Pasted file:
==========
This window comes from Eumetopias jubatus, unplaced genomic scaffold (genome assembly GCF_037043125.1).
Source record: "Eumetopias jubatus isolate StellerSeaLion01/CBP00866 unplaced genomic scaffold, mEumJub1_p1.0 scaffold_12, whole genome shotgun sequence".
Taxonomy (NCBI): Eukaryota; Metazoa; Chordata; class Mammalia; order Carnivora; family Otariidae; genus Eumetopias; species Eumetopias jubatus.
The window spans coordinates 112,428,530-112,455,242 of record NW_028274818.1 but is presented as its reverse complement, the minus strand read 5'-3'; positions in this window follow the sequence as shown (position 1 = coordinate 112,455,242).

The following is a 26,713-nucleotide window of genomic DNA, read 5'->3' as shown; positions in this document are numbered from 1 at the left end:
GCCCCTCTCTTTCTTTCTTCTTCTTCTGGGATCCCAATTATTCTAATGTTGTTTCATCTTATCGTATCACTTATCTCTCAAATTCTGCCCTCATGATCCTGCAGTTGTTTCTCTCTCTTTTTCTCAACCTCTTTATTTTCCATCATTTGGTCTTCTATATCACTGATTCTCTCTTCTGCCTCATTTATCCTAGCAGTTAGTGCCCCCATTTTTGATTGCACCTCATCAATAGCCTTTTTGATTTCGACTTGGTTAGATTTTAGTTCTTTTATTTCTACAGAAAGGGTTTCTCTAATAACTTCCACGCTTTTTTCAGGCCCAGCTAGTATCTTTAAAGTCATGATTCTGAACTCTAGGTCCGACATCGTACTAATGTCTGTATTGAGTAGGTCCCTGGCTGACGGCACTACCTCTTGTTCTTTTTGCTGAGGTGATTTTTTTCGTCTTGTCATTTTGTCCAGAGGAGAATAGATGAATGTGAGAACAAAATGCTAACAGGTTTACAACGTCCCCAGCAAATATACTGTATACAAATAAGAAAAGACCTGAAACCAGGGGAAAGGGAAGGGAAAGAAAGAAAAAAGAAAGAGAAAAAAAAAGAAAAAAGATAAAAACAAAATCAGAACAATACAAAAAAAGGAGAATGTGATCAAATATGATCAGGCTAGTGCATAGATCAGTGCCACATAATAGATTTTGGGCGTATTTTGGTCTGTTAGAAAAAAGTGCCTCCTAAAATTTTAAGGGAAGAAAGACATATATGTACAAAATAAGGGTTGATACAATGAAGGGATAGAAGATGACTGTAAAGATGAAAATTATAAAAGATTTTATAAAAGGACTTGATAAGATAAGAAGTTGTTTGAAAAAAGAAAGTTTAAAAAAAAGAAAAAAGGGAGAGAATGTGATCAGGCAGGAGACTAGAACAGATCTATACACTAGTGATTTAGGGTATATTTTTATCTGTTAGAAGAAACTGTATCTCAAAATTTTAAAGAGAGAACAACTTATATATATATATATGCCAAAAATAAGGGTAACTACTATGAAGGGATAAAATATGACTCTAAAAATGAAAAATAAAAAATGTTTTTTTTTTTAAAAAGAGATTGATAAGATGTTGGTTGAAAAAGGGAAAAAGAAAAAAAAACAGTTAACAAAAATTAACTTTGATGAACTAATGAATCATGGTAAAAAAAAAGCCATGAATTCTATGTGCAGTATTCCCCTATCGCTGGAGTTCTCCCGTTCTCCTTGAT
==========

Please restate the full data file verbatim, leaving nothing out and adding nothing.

This window comes from Eumetopias jubatus, unplaced genomic scaffold (genome assembly GCF_037043125.1).
Source record: "Eumetopias jubatus isolate StellerSeaLion01/CBP00866 unplaced genomic scaffold, mEumJub1_p1.0 scaffold_12, whole genome shotgun sequence".
Taxonomy (NCBI): Eukaryota; Metazoa; Chordata; class Mammalia; order Carnivora; family Otariidae; genus Eumetopias; species Eumetopias jubatus.
The window spans coordinates 112,428,530-112,455,242 of record NW_028274818.1 but is presented as its reverse complement, the minus strand read 5'-3'; positions in this window follow the sequence as shown (position 1 = coordinate 112,455,242).

The following is a 26,713-nucleotide window of genomic DNA, read 5'->3' as shown; positions in this document are numbered from 1 at the left end:
GCCCCTCTCTTTCTTTCTTCTTCTTCTGGGATCCCAATTATTCTAATGTTGTTTCATCTTATCGTATCACTTATCTCTCAAATTCTGCCCTCATGATCCTGCAGTTGTTTCTCTCTCTTTTTCTCAACCTCTTTATTTTCCATCATTTGGTCTTCTATATCACTGATTCTCTCTTCTGCCTCATTTATCCTAGCAGTTAGTGCCCCCATTTTTGATTGCACCTCATCAATAGCCTTTTTGATTTCGACTTGGTTAGATTTTAGTTCTTTTATTTCTACAGAAAGGGTTTCTCTAATAACTTCCACGCTTTTTTCAGGCCCAGCTAGTATCTTTAAAGTCATGATTCTGAACTCTAGGTCCGACATCGTACTAATGTCTGTATTGAGTAGGTCCCTGGCTGACGGCACTACCTCTTGTTCTTTTTGCTGAGGTGATTTTTTTCGTCTTGTCATTTTGTCCAGAGGAGAATAGATGAATGTGAGAACAAAATGCTAACAGGTTTACAACGTCCCCAGCAAATATACTGTATACAAATAAGAAAAGACCTGAAACCAGGGGAAAGGGAAGGGAAAGAAAGAAAAAAGAAAGAGAAAAAAAAAGAAAAAAGATAAAAACAAAATCAGAACAATACAAAAAAAGGAGAATGTGATCAAATATGATCAGGCTAGTGCATAGATCAGTGCCACATAATAGATTTTGGGCGTATTTTGGTCTGTTAGAAAAAAGTGCCTCCTAAAATTTTAAGGGAAGAAAGACATATATGTACAAAATAAGGGTTGATACAATGAAGGGATAGAAGATGACTGTAAAGATGAAAATTATAAAAGATTTTATAAAAGGACTTGATAAGATAAGAAGTTGTTTGAAAAAAGAAAGTTTAAAAAAAAGAAAAAAGGGAGAGAATGTGATCAGGCAGGAGACTAGAACAGATCTATACACTAGTGATTTAGGGTATATTTTTATCTGTTAGAAGAAACTGTATCTCAAAATTTTAAAGAGAGAACAACTTATATATATATATATGCCAAAAATAAGGGTAACTACTATGAAGGGATAAAATATGACTCTAAAAATGAAAAATAAAAAATGTTTTTTTTTTTAAAAAGAGATTGATAAGATGTTGGTTGAAAAAGGGAAAAAGAAAAAAAAACAGTTAACAAAAATTAACTTTGATGAACTAATGAATCATGGTAAAAAAAAAGCCATGAATTCTATGTGCAGTATTCCCCTATCGCTGGAGTTCTCCCGTTCTCCTTGAT